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#18

in 2011 Affordable Small Cars

Avg. Price Paid: $14,789 - $21,702
Original MSRP: $21,100 - $31,300
MPG: 28 City / 35 Hwy

2011 Mini Cooper Clubman Performance

This performance review was created when the car was new. Some links may no longer point to an active page.

The Mini Cooper Clubman is fun-to-drive, but some test drivers report that its power and handling capabilities aren’t as sporty as its smaller variant, the Mini Cooper Hardtop. As with the rest of the Mini line, fuel economy is excellent.

  • "I'm surprised to find that whipping around with the additional length and 177 extra pounds is not a problem. The Clubman is a long and heavy kitty, but she's still a cat. This much is clear as we bound from corner to corner; slow in, only to claw out fast under full throttle -- so quick, I question whether the regular Mini would be better out here." -- Motor Trend
  • "With its distinguished rally-racing history, the Mini is born for twisty roads, where it feels alive, edgy and high in testosterone. Especially in tighter quarters, the Mini can bob, feint and counterpunch its way to an upset over weightier, stronger competition." -- The New York Times

Acceleration and Power

Both the base Cooper Clubman and the Cooper S Clubman get more power for the 2011 model year. The base Cooper Clubman produces 121 horsepower, and the Cooper S Clubman produces 181 horsepower.

Despite an increase in horsepower, the Cooper Clubman keeps the engines it had last year: a 1.6-liter four-cylinder engine on the base model and a 1.6-liter four-cylinder turbocharged engine on the Cooper S. Fuel economy for both engines is very good. The base model gets 27/36 mpg city/highway with an automatic transmission and 27/35 mpg with a six-speed manual transmission. Fuel economy on the Cooper S is almost identical – 27/36 mpg with a manual transmission and 26/34 mpg with the automatic. While fuel economy is great, keep in mind that the Cooper Clubman uses premium fuel, which means you’ll pay more at the pump.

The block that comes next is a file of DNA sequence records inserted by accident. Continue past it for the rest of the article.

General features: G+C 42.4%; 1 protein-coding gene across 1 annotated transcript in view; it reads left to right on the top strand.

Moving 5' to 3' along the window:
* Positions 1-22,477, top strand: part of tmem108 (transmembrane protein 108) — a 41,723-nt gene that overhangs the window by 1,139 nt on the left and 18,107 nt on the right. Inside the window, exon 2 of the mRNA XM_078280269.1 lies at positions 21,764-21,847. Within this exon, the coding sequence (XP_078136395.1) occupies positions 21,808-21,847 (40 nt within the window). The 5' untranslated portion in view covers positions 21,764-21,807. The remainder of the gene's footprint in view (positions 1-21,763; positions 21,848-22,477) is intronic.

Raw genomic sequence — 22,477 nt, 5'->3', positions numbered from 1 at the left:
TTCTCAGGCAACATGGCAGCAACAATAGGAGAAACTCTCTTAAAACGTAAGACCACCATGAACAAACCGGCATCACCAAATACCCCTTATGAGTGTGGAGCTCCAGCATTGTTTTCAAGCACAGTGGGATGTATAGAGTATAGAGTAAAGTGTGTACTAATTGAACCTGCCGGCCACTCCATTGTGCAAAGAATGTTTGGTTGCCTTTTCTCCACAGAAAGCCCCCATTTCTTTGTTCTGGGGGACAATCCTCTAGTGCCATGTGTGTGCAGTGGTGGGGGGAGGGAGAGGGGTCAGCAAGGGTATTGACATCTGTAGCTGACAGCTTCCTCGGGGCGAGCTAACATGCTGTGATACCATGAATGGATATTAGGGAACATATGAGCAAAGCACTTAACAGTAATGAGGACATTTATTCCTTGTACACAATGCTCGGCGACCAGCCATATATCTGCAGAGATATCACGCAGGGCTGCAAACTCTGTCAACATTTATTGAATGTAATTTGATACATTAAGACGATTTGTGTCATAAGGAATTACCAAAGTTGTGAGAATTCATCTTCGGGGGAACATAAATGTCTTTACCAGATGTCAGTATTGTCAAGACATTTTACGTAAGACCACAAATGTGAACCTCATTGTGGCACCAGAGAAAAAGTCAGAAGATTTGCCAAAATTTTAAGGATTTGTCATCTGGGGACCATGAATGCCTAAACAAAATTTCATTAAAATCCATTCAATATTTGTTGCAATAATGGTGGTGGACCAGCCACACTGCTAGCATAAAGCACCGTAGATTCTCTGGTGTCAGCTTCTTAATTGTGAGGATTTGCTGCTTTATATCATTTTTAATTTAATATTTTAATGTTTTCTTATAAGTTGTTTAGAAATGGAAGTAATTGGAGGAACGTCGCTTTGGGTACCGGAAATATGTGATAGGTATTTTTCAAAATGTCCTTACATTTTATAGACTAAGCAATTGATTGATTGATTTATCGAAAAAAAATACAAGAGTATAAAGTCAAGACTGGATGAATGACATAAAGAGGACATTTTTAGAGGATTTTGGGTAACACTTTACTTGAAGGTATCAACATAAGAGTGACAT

• "The close gear ratios will have manual-transmission drivers changing gears quite often, but power is perfectly acceptable for the majority of owners. The Cooper S and John Cooper Works models will likely bring a smile to more enthusiastic drivers, with the turbo providing a generous helping of oomph with barely a hint of lag. Regardless of which Clubman you choose, prepare to have fun." -- Edmunds
  • "The Clubman is definitely a pay cut down from the joys of operating a regular Mini Cooper. The extra 200 pounds and 3.2-inches between the axles take a noticeable bite out of poise and agility. Turn-in is slower, the ability to jink through an S-bend more sluggish. The extra oomph available from the turbo motor is genuinely necessary to lift momentum to a fruitful plane." -- Automobile Magazine

Handling and Braking

Not all test drivers are impressed with the 2011 Cooper Clubman’s handling. They say that unlike the Mini Cooper Hardtop, the Cooper Clubman’s handling is less sporty. However, because the Cooper Clubman is heavier and longer than the Hardtop, this change is expected. For a sportier ride, test drive the Mini Cooper S Clubman, which has an optional sport-tuned suspension.

  • "But, as with any size Mini, Clubman's sports-tuned suspension makes it so agile and nimble, and steering response is so quick and accurate, that the machine feels more potent than it is." -- Chicago Tribune
  • "A trade-off for the car's spry handling is a slightly harsh ride quality (stick with smaller wheels unless you're a performance-minded buyer). There's also a tendency for the reasonable price to skyrocket as options are piled on. The electric-assist power steering makes maneuvering at slow speeds effortless, while hitting the Sport button (standard on every Clubman) firms up the steering and sharpens throttle response. For some, though, the stiff suspension may be a bit jarring, particularly on the John Cooper Works model and the Cooper S with the optional sport-tuned suspension." -- Edmunds